After receiving reports the water at Pocahontas County High School smelled and tasted like paint, the board of education office went into action to investigate the cause and find a resolution to the problem.
Knowing the board recently hired Southern Corrosion, Inc., of Roanoke Rapids, North Carolina, to paint the interior and exterior of the high school water tank, interim superintendent Terrence Beam and director of safety Ron Hall contacted the company to do a water test.
“[Southern Corrosion] came in and took a sample,” Hall said. “We’ve shut down all the drinking of the water. We’re still using it for commodes and things like that, but we stopped all the drinking and brought in bottled water.”
While the water seems to be contaminated, it is not cloudy and there are no paint chips floating in it.
“There was just a little bit of a hint of a smell to it, and we didn’t feel comfortable with it,” Beam said. “There shouldn’t be anything wrong with the water, but we want to make sure it’s safe. We caught it pretty quick.”
“I’ve got a bottle of it on my desk,” Hall added. “There’s no paint chips in it. It smells like paint. It’s strong enough, but it’s not like it burns your eyes when you smell it.”
Southern Corrosion, Inc. was contracted in June to sand blast and paint the 100,000 gallon tank. The interior is painted in order to keep rust and other contaminates out of the water stored there. Beam said he thinks the maintenance is done every four to five years.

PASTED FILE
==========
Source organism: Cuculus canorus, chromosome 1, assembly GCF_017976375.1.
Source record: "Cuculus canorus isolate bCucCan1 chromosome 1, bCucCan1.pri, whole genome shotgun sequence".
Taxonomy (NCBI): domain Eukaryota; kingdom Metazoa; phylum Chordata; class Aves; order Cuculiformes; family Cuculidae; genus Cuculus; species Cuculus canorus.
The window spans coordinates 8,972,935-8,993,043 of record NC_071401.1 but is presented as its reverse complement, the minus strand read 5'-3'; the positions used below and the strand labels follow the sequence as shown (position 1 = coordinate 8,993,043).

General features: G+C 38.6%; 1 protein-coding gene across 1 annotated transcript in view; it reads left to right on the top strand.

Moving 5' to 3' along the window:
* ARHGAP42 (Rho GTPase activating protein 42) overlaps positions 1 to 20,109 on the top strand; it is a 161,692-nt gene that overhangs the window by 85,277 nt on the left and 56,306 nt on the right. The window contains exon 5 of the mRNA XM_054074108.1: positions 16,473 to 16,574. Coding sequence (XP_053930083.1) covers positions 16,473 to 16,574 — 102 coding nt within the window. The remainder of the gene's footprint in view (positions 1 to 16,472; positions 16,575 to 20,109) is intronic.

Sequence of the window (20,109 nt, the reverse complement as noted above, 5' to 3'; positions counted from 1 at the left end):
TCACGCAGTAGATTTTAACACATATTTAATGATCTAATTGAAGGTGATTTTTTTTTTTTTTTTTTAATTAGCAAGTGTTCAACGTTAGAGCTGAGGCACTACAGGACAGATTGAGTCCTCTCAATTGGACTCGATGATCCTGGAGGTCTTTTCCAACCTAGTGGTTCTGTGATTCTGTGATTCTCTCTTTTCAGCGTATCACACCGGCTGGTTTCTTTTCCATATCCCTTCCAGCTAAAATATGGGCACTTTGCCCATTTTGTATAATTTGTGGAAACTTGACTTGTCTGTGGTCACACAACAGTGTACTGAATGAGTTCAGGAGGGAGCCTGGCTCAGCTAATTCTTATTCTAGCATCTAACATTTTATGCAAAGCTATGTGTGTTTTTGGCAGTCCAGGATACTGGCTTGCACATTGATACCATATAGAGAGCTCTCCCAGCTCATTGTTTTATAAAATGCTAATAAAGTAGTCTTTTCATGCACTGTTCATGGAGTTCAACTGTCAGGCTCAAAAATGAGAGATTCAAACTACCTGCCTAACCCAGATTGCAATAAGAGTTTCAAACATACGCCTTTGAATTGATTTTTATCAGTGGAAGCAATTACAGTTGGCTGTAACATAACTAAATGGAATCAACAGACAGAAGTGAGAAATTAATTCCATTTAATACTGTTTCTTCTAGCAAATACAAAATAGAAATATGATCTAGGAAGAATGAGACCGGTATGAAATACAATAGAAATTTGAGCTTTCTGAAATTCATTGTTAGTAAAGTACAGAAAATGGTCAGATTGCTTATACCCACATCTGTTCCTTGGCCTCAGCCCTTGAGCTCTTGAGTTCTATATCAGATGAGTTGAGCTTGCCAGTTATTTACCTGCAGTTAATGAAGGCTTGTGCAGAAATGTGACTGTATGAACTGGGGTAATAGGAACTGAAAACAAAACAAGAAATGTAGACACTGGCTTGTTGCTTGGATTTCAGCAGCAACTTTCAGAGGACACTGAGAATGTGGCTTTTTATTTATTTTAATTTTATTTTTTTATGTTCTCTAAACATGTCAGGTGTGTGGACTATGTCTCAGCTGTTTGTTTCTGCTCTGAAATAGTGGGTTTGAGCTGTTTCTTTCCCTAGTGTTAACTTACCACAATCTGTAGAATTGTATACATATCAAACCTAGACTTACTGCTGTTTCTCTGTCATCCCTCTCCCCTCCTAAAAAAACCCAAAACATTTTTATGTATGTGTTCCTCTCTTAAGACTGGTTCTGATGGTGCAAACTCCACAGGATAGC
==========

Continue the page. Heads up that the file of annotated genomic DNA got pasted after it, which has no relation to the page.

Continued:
On Monday afternoon, Hall said the company will have the results of the test by the middle of the week.
“I’m thinking it probably needs flushed a couple times and just refilled, and it will be fine, but I’m going to wait and make sure those guys tell us that,” Hall said. “My worst case scenario would be they would have to come back in, sandblast it and repaint it if there’s something wrong with the paint. I can’t just drain it. I have to have water for these kids. That’s going to be a challenge for us.”
In the meantime, the board is supplying students and staff with bottled water until the water is determined to be safe for drinking. The water fountains are covered with plastic bags to ensure students do not drink the water.
“We’ve been giving every child two bottles of water every day,” Beam said. “We’re going to bill the company for it. Whether they pay or not is a different story.”
An update on this story will be posted to The Pocahontas Times website when more information becomes available.